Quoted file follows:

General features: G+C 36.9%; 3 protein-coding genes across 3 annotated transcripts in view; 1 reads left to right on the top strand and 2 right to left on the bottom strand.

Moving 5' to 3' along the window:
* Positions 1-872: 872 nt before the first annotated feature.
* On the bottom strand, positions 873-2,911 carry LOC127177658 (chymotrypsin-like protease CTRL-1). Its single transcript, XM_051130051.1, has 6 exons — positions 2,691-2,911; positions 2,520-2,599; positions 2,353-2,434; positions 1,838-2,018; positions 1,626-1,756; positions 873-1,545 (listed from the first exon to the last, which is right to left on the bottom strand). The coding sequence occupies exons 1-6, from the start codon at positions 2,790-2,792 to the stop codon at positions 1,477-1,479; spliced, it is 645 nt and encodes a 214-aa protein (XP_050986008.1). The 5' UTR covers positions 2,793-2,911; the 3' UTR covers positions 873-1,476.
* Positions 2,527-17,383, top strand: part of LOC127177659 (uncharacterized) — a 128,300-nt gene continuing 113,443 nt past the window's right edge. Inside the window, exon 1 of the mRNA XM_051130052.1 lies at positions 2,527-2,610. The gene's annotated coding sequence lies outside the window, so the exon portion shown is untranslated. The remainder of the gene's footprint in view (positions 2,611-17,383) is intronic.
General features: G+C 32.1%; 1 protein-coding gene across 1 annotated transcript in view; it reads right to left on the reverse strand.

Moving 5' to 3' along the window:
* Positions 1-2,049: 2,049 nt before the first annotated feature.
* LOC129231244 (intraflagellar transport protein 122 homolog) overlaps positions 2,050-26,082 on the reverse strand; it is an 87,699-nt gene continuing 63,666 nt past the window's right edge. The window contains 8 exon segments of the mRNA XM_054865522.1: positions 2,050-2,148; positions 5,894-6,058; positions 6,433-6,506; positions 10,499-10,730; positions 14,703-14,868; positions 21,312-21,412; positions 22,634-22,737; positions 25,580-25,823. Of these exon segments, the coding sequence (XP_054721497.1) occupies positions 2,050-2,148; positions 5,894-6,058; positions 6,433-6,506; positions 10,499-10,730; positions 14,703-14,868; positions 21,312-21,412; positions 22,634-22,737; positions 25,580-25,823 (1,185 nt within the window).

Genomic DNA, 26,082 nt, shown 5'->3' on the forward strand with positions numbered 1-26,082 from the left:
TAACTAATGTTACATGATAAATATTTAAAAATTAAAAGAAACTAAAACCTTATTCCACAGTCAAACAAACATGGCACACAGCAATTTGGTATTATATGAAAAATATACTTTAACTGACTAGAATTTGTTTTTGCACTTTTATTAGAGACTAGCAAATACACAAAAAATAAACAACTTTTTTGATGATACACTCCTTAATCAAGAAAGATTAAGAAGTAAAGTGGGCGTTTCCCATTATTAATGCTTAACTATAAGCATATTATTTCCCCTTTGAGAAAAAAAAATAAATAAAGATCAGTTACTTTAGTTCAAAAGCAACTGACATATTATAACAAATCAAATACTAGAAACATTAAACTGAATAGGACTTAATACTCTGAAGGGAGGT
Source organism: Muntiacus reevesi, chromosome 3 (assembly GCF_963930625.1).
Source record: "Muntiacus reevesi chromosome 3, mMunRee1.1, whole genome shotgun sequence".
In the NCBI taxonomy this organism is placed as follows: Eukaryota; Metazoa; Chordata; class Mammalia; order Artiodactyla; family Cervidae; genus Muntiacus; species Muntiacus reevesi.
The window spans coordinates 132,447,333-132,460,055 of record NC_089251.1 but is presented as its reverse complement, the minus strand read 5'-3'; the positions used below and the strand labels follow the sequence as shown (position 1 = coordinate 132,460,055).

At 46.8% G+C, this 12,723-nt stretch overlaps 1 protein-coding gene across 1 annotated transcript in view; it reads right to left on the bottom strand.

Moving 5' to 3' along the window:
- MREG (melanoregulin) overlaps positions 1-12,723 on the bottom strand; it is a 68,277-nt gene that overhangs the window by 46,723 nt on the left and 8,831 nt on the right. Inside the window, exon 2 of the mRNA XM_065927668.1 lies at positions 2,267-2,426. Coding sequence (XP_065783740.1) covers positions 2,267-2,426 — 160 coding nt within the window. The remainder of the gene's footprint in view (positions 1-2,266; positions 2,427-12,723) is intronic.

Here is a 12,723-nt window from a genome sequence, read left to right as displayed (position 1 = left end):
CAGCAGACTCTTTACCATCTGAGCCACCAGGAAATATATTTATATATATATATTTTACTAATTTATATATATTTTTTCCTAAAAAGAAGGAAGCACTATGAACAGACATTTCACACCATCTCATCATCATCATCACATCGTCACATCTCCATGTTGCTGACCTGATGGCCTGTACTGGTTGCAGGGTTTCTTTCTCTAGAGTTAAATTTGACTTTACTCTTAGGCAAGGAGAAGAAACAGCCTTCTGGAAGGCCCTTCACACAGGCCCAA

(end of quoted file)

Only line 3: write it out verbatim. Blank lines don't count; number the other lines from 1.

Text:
* Positions 1-872: 872 nt before the first annotated feature.